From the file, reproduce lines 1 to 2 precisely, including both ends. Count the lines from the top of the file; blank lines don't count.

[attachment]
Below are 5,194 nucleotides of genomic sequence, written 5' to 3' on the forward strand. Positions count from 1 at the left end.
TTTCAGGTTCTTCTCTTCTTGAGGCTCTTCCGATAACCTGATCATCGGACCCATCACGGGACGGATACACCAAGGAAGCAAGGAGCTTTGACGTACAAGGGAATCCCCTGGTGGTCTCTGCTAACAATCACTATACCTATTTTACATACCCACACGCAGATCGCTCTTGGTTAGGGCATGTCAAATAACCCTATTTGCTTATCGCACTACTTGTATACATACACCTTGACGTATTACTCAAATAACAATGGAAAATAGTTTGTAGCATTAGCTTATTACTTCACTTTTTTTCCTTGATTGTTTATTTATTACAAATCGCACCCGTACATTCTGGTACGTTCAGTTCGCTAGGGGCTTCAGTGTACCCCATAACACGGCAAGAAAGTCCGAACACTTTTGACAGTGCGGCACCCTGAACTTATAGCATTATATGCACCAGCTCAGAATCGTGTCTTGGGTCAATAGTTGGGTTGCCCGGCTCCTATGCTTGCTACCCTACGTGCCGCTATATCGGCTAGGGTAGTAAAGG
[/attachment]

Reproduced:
Below are 5,194 nucleotides of genomic sequence, written 5' to 3' on the forward strand. Positions count from 1 at the left end.
TTTCAGGTTCTTCTCTTCTTGAGGCTCTTCCGATAACCTGATCATCGGACCCATCACGGGACGGATACACCAAGGAAGCAAGGAGCTTTGACGTACAAGGGAATCCCCTGGTGGTCTCTGCTAACAATCACTATACCTATTTTACATACCCACACGCAGATCGCTCTTGGTTAGGGCATGTCAAATAACCCTATTTGCTTATCGCACTACTTGTATACATACACCTTGACGTATTACTCAAATAACAATGGAAAATAGTTTGTAGCATTAGCTTATTACTTCACTTTTTTTCCTTGATTGTTTATTTATTACAAATCGCACCCGTACATTCTGGTACGTTCAGTTCGCTAGGGGCTTCAGTGTACCCCATAACACGGCAAGAAAGTCCGAACACTTTTGACAGTGCGGCACCCTGAACTTATAGCATTATATGCACCAGCTCAGAATCGTGTCTTGGGTCAATAGTTGGGTTGCCCGGCTCCTATGCTTGCTACCCTACGTGCCGCTATATCGGCTAGGGTAGTAAAGG